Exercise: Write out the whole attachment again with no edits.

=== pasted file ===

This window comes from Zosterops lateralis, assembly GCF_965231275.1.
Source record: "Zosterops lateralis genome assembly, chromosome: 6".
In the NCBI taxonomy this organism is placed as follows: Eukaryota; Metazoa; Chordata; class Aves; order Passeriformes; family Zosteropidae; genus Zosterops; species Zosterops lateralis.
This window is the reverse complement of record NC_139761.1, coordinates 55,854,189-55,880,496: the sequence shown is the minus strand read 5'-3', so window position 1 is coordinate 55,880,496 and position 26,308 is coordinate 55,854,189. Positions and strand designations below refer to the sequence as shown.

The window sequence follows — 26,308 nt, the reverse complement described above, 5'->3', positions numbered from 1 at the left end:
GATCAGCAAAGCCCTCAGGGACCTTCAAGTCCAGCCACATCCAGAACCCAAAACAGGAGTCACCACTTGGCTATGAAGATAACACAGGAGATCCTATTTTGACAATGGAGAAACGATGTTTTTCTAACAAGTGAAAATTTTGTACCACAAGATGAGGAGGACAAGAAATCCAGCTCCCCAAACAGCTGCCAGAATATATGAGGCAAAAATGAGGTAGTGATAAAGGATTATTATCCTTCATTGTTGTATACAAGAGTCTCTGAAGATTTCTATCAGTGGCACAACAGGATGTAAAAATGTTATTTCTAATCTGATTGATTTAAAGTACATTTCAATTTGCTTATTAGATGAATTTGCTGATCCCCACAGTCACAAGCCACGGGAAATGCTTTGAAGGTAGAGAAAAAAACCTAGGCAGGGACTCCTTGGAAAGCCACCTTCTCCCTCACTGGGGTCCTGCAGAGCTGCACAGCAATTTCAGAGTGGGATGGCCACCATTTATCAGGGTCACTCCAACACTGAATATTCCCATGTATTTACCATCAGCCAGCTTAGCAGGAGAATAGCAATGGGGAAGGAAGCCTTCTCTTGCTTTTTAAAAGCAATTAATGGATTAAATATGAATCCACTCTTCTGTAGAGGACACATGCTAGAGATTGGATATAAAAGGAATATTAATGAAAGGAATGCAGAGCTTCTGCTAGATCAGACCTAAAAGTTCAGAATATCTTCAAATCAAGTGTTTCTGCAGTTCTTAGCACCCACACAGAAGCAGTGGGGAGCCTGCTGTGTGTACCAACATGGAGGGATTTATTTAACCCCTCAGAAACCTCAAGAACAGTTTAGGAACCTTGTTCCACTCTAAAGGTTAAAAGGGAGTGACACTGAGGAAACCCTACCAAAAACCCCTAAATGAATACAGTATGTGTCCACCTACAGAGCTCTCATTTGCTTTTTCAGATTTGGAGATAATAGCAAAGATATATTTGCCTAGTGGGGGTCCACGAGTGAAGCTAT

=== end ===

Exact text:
This window comes from Zosterops lateralis, assembly GCF_965231275.1.
Source record: "Zosterops lateralis genome assembly, chromosome: 6".
In the NCBI taxonomy this organism is placed as follows: Eukaryota; Metazoa; Chordata; class Aves; order Passeriformes; family Zosteropidae; genus Zosterops; species Zosterops lateralis.
This window is the reverse complement of record NC_139761.1, coordinates 55,854,189-55,880,496: the sequence shown is the minus strand read 5'-3', so window position 1 is coordinate 55,880,496 and position 26,308 is coordinate 55,854,189. Positions and strand designations below refer to the sequence as shown.

The window sequence follows — 26,308 nt, the reverse complement described above, 5'->3', positions numbered from 1 at the left end:
GATCAGCAAAGCCCTCAGGGACCTTCAAGTCCAGCCACATCCAGAACCCAAAACAGGAGTCACCACTTGGCTATGAAGATAACACAGGAGATCCTATTTTGACAATGGAGAAACGATGTTTTTCTAACAAGTGAAAATTTTGTACCACAAGATGAGGAGGACAAGAAATCCAGCTCCCCAAACAGCTGCCAGAATATATGAGGCAAAAATGAGGTAGTGATAAAGGATTATTATCCTTCATTGTTGTATACAAGAGTCTCTGAAGATTTCTATCAGTGGCACAACAGGATGTAAAAATGTTATTTCTAATCTGATTGATTTAAAGTACATTTCAATTTGCTTATTAGATGAATTTGCTGATCCCCACAGTCACAAGCCACGGGAAATGCTTTGAAGGTAGAGAAAAAAACCTAGGCAGGGACTCCTTGGAAAGCCACCTTCTCCCTCACTGGGGTCCTGCAGAGCTGCACAGCAATTTCAGAGTGGGATGGCCACCATTTATCAGGGTCACTCCAACACTGAATATTCCCATGTATTTACCATCAGCCAGCTTAGCAGGAGAATAGCAATGGGGAAGGAAGCCTTCTCTTGCTTTTTAAAAGCAATTAATGGATTAAATATGAATCCACTCTTCTGTAGAGGACACATGCTAGAGATTGGATATAAAAGGAATATTAATGAAAGGAATGCAGAGCTTCTGCTAGATCAGACCTAAAAGTTCAGAATATCTTCAAATCAAGTGTTTCTGCAGTTCTTAGCACCCACACAGAAGCAGTGGGGAGCCTGCTGTGTGTACCAACATGGAGGGATTTATTTAACCCCTCAGAAACCTCAAGAACAGTTTAGGAACCTTGTTCCACTCTAAAGGTTAAAAGGGAGTGACACTGAGGAAACCCTACCAAAAACCCCTAAATGAATACAGTATGTGTCCACCTACAGAGCTCTCATTTGCTTTTTCAGATTTGGAGATAATAGCAAAGATATATTTGCCTAGTGGGGGTCCACGAGTGAAGCTAT